Mention the word backup to a typical computer user, and you'll probably hear something like, "I never do it." The concept of backing up files is often disregarded and poorly understood in computer circles. Unfortunately, the consequences of not properly backing up your files can put you out of business.
Starting with this article, the Windows NT Magazine Lab digs into the topic of backing up files in Windows NT. Over the coming months, the Lab will review various backup applications for NT. Last year, few NT backup applications existed. Today, vendors provide numerous NT backup programs for everything from protecting the data files on your workstation to enterprise Hierarchical Storage Management (HSM).
This month, I'll concentrate on the importance of backing up your files correctly. I'll also look at backup solutions and hardware considerations for different network environments.
The Importance of Backups
Backing up your files is pointless unless you establish and follow a backup strategy and take all the necessary precautions. Let me give you a real-world example. I consulted for a small company (about 15 employees) that performed daily tape backups of its server and copied critical files to notebook computers using batch files. The company established a procedure to back up the latest files from the server and take the backup tapes off site every Friday. However, the company became lazy and did not take any tapes or the notebooks off site. Instead, the company left the backup files on site. This approach seemed relatively foolproof. After all, the employees were performing backups in a way that provided redundancy in case something happened to the master files.
Despite taking these precautions, the company suffered a catastrophic loss when a fire burned down the building. A firefighter saved the server 20 minutes before the fire would have destroyed it--the backup tapes and notebooks were useless because they burned in the fire. Fortunately, I was able to recover the files from the damaged server, and the network was up and running the next day.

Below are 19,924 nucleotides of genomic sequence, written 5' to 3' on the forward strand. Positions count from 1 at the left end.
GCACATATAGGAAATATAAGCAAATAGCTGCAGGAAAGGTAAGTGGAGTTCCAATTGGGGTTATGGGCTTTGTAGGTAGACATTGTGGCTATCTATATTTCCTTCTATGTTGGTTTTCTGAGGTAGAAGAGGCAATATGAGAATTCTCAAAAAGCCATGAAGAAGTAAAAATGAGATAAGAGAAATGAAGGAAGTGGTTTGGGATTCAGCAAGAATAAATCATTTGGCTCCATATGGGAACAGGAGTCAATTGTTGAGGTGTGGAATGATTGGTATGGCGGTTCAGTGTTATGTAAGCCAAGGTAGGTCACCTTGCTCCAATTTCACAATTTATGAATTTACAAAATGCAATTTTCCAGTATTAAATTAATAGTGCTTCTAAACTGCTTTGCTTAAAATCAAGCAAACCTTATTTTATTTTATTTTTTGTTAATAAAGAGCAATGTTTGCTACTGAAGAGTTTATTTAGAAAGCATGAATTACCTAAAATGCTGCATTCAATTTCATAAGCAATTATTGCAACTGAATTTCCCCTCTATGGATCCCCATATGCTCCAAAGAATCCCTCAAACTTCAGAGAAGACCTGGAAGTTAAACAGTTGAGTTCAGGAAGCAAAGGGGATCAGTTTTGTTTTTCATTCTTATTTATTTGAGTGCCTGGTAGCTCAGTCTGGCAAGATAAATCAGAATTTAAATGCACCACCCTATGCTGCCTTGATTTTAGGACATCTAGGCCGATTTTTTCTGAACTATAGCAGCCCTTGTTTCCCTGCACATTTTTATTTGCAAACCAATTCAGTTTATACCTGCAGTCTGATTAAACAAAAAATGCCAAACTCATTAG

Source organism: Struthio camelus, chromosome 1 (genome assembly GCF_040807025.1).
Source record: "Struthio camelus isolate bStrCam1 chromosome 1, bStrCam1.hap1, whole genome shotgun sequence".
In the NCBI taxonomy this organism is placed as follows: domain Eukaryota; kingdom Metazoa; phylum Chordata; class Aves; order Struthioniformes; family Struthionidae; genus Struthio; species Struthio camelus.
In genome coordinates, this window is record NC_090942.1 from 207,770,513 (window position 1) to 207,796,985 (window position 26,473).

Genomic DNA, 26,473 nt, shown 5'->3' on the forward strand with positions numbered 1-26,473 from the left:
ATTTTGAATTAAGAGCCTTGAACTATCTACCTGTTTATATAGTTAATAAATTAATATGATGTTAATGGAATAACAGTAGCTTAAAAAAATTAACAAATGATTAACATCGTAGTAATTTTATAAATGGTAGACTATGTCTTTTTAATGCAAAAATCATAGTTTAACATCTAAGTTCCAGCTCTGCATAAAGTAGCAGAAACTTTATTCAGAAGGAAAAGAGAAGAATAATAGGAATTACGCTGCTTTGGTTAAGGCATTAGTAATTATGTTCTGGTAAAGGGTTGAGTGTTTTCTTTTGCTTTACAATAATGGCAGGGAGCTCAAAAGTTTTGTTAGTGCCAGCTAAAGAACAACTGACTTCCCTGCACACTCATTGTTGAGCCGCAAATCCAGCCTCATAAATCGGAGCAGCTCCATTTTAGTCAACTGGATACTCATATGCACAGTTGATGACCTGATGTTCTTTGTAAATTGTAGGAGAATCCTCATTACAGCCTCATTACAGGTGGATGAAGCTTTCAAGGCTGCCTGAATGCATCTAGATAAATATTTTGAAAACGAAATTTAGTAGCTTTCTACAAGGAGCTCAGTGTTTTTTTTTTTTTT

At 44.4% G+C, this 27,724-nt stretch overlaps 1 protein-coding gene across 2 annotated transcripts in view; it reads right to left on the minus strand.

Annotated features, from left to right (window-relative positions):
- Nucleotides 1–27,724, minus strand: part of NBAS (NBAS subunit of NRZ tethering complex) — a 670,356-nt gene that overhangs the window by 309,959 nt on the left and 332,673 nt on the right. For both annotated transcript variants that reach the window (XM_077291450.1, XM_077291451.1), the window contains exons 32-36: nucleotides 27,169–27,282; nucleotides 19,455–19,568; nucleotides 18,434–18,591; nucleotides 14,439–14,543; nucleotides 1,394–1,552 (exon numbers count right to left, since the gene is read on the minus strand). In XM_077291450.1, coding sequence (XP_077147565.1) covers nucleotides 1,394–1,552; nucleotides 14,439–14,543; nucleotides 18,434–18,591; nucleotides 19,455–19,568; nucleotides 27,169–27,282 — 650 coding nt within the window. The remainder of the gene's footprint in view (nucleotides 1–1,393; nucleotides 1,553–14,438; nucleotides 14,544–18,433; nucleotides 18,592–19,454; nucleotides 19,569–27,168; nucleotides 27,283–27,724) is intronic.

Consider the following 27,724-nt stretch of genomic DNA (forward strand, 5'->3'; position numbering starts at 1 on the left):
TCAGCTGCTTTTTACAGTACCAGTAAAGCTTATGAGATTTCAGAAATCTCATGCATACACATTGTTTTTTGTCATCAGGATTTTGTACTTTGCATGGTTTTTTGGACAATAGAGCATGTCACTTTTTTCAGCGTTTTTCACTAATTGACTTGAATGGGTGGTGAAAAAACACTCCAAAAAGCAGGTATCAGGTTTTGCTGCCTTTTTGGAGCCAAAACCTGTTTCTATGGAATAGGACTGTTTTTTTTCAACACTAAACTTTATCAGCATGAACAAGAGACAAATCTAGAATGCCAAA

So what's the moral of the story? Although the company was backing up its files, it wasn't taking all the necessary precautions.
Although seemingly insignificant, this example points out some misconceptions about performing backups. First, never assume that your company is following its prescribed backup policy. Compliance is an important part of backup. You need to establish the optimal strategy for your backups and then stick to it. The company in the example was following its backup strategy but didn't move the tapes and notebooks off site. Considering that roughly 80 percent of all businesses that lose their database go out of business, this company was very lucky.
Second, don't be ashamed to copy files to a hard disk (i.e., using notebooks to maintain copies of data)--tapes are not the only medium that works. Finally, don't assume that just because you've backed up your files, your data is safe. Store your backups off site.
Likewise, don't rely on fault-tolerant systems as your backup systems. As the name suggests, fault tolerance lets systems continue to function when something goes wrong. When all fault tolerance fails, you use your backup tape to restore the system and data. Backups are the last ditch effort to save data and systems.
But suppose the tape is no good? A common problem with backup procedures is the failure to verify tapes. If you expect the data on a tape to be good for five years, you are probably in for a surprise. (An employee at Digital Equipment lost years of email as a result of a bad tape header. Although specialized companies can now recover such data for you, the cost is high.) How can you tell if the data on the tapes is OK? Simply restore the tape and have as much redundancy as you deem appropriate (i.e., if necessary, have more than one tape with the same information). All these steps (performing backups on a regular basis, storing your backups off site, and verifying the quality of the data on the backup tapes) are essential to a sound backup strategy.
The Point of the Exercise
Backups not only let you circumvent computer disaster, but you can use them with fault tolerance to rebuild a crashed server; frankly, backups can save your job. The list of reasons why you need to back up your data includes